Galleries

Beyond Borf, Graffiti That Makes Its Mark

Images by graffiti artists Mister Never, left, and Nick Z overlap in a collaborative work, part of the
Images by graffiti artists Mister Never, left, and Nick Z overlap in a collaborative work, part of the "Wall Snatchers" exhibition in Georgetown. (Washington Project For The Arts/corcoran)

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By Jessica Dawson
Special to The Washington Post
Saturday, March 4, 2006

While a certain Rust-Oleum-wielding Great Falls teenager serves a 30-day sentence in the D.C. jail, his spirit and tag evade detention in "Wall Snatchers," a rollicking exhibition inside a vacant Georgetown storefront. There, a handful of East Coast-based graffiti writers were invited to produce wall-size pieces and tags; a few couldn't resist mentioning Washington uber-vandal Borf.

That the District's naughtiest four-letter word pops up in "Wall Snatchers" proves what many already know: Borf is bigger than one incarcerated kid who used public property for a sketchpad. Borf's gospel of resistance, preached from the surfaces of news racks and sidewalks, inspired imitators. These impostors won't let the authorities gloat just because John Tsombikos sits behind bars.

A strong current of rebellion gives this Washington Project for the Arts/Corcoran-sponsored show its spark. Absurdity grounds the exhibition and lends it humor: Its very content -- indoor, institutionally commissioned graffiti -- is something of an oxymoron. And when a gallery sitter invites visitors to mark the exhibition's public "tag wall" using the stash of markers she keeps up front, you can feel the street cred slipping away. No matter. Shelve your reservations and go anyway.

Of all the possible spaces for graffiti writers to show and hawk their wares (Mister Never T-shirts go for 25 bucks a pop, and Bask offers a $10 print depicting a baby inside a bomb), this linoleum-tiled, fluorescent-lighted expanse of disused commercial real estate feels like the right spot.

New York City-based collective Faile turned out pieces that most closely resemble commercial art. Its arresting wall work stars Roy Lichtenstein-style comic book heroines and is layered with references to movies and who knows what else. It would take several enjoyable days to tease it all out. Other writers painted dynamic graphics, some interspersed with words of protest and critique.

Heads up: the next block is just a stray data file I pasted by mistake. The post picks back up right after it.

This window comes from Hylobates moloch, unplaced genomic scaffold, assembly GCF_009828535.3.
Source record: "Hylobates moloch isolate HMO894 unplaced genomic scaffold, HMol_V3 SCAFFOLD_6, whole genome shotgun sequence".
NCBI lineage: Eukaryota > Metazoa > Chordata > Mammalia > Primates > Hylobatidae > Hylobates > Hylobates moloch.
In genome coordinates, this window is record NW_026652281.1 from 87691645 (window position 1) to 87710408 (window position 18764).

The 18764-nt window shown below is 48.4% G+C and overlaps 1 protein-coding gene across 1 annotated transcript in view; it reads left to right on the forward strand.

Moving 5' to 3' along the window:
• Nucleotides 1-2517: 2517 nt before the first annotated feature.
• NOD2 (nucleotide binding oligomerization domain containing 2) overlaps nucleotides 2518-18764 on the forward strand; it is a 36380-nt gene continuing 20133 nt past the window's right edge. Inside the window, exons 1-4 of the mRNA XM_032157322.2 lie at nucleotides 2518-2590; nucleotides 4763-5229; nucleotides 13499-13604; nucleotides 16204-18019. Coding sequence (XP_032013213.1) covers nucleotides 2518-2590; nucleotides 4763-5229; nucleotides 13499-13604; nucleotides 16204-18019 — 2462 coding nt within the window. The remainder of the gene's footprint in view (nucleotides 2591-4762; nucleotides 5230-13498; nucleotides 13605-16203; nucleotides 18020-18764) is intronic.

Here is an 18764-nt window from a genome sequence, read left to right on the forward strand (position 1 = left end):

Though I could compare a few of these pieces to those by Sol LeWitt or Cy Twombly, trotting out art history references isn't the point. This exhibition is unlike most others. There are no price lists, no labels, no titles. That signatures are the art lends a postmodern kink to the proceedings, but too much theorizing feels forced -- especially when you know that these tags, like their counterparts on the street, will be painted over soon.

Just one piece will live past the show's closing date. It's Fi5e's clever, pseudo-scientific graffiti analysis project, a computer program that translates graffiti writers' gestures into algorithms. Visitors can click a mouse to see a variety of tags charted in velocity and rotation. Fi5e, aka Evan Roth, is serious about this stuff. He produced an 80-page PDF file that details the process.

Fi5e uses his technology to project graffiti onto public spaces for one-off performances. A TV monitor at the show screens some of those displays, including one in Manhattan's Washington Square Park. So long as Fi5e is projecting and not marking, the police have nothing on him.

Gen Aihara at Mu Project

Japanese-born photographer Gen Aihara picked up some remarkable skills from his boss, the photo-based artist Hiroshi Sugimoto. While Sugimoto's sublime installation hangs at the Hirshhorn Museum, Aihara shows a small but striking selection of black-and-white prints uptown at Georgetown's Mu Project. Like his mentor, Aihara makes work that's sexy and cerebral.

Aihara's subject is bubbles and condensation. Though that may sound banal, the photographer paints bubbles directly on photo emulsion using a photogram-like process that yields hyper-real images with intriguing textures. Aihara can conjure a touchable, suedelike surface with seeming ease. He breaks ladybug-size water droplets down into so many puckering mouths.

These water works are a marked improvement over a suite of 2002 prints in the gallery's rear room. Those pictures' surrealism -- a toilet seat emerges from a seaside fog like Excalibur from the mists -- comes off as shtick.


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© 2006 The Washington Post Company

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